“We might have had our differences.”
“We just met!”
“I know I will have felt regret over this for a long time. Can’t we start over?”
She felt dizzy. She felt as if she’d been in a long-term dysfunctional relationship with Ralph for years. She could almost remember their breaking up and making up and starting again, repeatedly — even for the sake of the children! A whole lifetime of strange little arguments.
“We haven’t even started, Ralph. Like I just said. I just met you.” Lilian sighed. “I knew internet dating wasn’t a good idea. I wish I hadn’t let Lana push me into it. I know she had her reasons and they had NOTHING to do with my happiness.”
“What are you talking about?”
“I think I’m talking to myself, Ralph. Look, please stop the car and let me out. This isn’t the way I want to spend my evening. I’d rather walk all the way home in the rain than do this. It’s not for me. I’m too old.”
“Don’t be silly. Age is just a number.”
“No it isn’t. Age is a lot of things. It’s experiences and a knowledge. It’s finally ‘getting it’ you know? Answers to questions about who you are?”
“I think you just need to get laid.”
“Let me out.”
Ralph pulled over to the side of the road. Lilian collected her purse and wrapped herself in the brightly colored blue and lavender shawl that drew attention away from her wide hips (liability) to her shining blue eyes (asset) and got out of the car.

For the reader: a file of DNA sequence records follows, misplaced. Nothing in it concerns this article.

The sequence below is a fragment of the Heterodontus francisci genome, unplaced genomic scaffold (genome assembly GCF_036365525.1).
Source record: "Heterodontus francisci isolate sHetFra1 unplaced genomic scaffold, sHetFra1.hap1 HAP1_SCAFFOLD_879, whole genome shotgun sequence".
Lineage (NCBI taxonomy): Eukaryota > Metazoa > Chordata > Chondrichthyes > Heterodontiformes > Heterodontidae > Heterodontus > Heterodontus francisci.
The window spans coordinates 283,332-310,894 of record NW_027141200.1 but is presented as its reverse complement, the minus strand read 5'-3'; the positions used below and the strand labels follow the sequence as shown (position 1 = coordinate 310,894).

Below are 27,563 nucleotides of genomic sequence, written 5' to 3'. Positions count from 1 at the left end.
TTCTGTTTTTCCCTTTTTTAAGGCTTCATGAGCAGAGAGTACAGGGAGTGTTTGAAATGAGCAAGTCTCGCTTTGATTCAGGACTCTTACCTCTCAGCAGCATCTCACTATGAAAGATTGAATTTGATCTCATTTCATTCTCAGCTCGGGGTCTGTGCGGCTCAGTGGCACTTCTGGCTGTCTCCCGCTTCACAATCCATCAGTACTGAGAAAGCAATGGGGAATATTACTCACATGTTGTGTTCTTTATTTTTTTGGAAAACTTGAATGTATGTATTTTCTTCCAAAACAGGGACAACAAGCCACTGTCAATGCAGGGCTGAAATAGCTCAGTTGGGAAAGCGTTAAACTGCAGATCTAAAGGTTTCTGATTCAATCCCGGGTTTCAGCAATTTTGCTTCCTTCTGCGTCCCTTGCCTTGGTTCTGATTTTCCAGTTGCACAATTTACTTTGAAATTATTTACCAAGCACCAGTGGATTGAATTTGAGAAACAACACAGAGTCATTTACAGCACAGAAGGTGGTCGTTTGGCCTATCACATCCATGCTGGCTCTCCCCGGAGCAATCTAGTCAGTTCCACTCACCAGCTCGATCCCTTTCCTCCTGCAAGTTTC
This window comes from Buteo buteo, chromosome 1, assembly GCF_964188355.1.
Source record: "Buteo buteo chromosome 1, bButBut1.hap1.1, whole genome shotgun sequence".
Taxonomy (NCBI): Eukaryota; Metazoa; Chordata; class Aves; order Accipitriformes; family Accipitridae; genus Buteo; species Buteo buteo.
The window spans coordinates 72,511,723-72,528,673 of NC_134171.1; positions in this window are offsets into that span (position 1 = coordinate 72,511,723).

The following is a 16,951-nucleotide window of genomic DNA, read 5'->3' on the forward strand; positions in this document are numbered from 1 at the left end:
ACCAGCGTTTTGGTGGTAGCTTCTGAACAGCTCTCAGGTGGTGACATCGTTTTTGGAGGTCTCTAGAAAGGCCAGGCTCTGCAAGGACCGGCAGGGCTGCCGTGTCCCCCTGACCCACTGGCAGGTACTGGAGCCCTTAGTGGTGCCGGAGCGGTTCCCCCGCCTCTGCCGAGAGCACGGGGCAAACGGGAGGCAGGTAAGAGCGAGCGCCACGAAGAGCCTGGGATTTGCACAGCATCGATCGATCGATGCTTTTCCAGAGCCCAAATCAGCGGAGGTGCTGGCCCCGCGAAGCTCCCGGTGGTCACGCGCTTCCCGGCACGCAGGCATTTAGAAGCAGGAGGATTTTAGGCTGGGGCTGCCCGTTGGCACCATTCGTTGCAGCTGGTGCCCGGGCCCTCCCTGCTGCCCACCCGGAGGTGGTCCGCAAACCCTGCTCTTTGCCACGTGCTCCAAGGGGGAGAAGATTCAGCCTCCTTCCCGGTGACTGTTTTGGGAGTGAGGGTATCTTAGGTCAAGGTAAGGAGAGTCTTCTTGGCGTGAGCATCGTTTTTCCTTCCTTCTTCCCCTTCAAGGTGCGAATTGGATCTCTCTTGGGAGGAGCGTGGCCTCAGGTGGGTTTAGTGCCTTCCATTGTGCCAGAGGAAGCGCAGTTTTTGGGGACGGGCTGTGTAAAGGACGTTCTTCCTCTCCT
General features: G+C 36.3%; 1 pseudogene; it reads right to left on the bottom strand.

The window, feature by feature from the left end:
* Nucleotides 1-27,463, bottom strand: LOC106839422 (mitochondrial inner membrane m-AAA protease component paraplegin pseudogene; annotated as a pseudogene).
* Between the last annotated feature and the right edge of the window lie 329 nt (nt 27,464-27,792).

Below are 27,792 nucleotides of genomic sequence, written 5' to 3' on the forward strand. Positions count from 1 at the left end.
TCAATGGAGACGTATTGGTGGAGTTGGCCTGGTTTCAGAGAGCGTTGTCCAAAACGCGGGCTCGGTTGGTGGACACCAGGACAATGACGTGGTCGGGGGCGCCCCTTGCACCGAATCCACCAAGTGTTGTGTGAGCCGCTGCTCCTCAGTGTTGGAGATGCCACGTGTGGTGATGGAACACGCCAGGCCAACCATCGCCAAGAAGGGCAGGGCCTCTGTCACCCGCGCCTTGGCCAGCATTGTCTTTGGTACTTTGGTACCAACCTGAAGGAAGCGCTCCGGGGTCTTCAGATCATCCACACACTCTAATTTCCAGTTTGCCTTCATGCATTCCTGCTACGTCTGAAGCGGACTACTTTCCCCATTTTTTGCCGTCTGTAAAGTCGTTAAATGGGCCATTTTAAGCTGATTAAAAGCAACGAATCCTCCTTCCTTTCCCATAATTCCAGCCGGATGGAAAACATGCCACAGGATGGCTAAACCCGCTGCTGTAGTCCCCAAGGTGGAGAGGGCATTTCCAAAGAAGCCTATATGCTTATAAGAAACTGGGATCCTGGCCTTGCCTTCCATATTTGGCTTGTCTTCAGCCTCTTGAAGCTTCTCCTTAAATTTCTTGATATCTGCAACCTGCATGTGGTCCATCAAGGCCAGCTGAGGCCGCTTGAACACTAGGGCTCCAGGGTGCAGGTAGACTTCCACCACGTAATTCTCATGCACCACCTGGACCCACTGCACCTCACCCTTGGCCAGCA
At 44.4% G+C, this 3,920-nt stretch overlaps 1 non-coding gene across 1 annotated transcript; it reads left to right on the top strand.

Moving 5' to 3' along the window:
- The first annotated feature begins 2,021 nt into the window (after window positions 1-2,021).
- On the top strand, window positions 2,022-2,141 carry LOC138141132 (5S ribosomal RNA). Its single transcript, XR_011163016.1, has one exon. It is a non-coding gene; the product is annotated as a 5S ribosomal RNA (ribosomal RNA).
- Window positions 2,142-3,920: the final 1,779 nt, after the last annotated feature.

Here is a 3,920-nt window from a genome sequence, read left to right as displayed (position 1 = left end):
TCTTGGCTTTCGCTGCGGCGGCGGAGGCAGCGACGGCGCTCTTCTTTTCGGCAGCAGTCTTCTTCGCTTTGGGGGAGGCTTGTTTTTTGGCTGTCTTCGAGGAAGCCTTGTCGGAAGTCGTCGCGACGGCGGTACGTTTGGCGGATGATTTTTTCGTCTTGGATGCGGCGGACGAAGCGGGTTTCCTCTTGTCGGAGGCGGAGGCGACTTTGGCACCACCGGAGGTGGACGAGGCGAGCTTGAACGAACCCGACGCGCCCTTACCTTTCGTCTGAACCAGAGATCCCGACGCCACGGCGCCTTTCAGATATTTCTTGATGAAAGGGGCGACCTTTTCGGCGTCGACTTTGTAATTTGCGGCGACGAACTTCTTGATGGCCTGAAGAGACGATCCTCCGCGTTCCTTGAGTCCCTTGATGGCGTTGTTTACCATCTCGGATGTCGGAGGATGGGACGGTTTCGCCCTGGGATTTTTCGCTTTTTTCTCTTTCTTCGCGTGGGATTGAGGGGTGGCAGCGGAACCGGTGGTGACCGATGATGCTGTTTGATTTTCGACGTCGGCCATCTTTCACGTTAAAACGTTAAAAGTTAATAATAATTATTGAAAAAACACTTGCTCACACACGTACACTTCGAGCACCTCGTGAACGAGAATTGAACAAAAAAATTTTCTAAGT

“Can I call you?”
“We could go out again.”
Lilian closed the door and stepped up on the curb. Not much traffic here. She couldn’t expect a taxi to come zooming by looking to pick up a late evening fare. She fished around in her purse for her cell phone and then realized she’d taken it out to call a cab while she was still in Ralph’s car. “Shit,” she thought. “Wait, there’s a pay phone.” She hurried down the street where she found only the dangling remnant of a long-lost communication device. “All the quarters in the world won’t help me now,” she thought. “Oh well.”